ID# 1479:
The Kallikak Family: A Study in the Heredity of Feeble-Mindedness, by Henry Herbert Goddard, selected pages
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University of Albany, SUNY, Estabrook, SPE,XMS 80.9 Bx 2

<i>The Kallikak Family: A Study in the Heredity of Feeble-Mindedness</i>, by Henry Herbert Goddard, selected pages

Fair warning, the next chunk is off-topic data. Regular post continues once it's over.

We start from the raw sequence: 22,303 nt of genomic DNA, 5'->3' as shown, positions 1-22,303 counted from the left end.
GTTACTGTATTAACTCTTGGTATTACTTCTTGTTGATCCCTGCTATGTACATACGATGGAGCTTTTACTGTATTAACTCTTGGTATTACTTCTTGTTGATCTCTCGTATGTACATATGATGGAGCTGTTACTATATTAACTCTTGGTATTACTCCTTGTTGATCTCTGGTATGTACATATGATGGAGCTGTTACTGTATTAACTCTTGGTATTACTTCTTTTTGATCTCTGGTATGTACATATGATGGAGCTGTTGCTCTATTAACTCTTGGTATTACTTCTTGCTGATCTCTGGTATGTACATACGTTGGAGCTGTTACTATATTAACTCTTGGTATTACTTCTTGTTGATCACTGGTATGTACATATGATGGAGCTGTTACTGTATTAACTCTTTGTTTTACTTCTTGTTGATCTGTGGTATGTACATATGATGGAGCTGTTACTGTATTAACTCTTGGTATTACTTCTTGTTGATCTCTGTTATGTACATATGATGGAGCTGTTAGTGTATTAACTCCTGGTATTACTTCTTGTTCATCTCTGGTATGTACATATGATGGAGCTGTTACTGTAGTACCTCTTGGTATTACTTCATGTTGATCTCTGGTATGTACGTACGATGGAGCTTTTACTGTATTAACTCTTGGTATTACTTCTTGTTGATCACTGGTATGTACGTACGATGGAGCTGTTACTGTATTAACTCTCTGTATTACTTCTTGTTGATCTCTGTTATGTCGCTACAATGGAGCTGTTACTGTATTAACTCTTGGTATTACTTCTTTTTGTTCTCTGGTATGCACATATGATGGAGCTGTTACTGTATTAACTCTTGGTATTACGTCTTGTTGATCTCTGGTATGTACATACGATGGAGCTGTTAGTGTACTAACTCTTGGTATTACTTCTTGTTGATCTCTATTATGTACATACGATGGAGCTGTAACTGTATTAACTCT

What is to be Done? 111 This law has been found to hold true for many unit characters in many plants and animals. Since study in human heredity has been taken up, it has been a natural question, Does this same law apply to human beings? It has been found that it does apply in the case of many qualities, like color of hair, albinism, brachydactylism, and other peculiarities. Investigation has of late been extended to mental conditions. Rosanoff has shown pretty clearly that the law applies in the case of insanity, while Davenport and Weeks have shown evidence that it applies in cases of epilepsy. Our own studies lead us to believe that it also applies in the case of feeble-mindedness, but this will be taken up in a later work to which we have already referred. We do not know that feeble-mindedness is a "unit character." Indeed, there are many reasons for thinking that it cannot be. But assuming for the sake of simplifying our illustration that it is a "unit character," then we have something like the following conditions. If two feeble-minded people marry, then we have the same unit character in both, and all of the offspring will be feeble-minded; and if these offspring select feeble-minded mates, then the same thing will continue. But what will happen if a feeble-minded person takes a normal mate? If feeble-mindedness is recessive (due [end]

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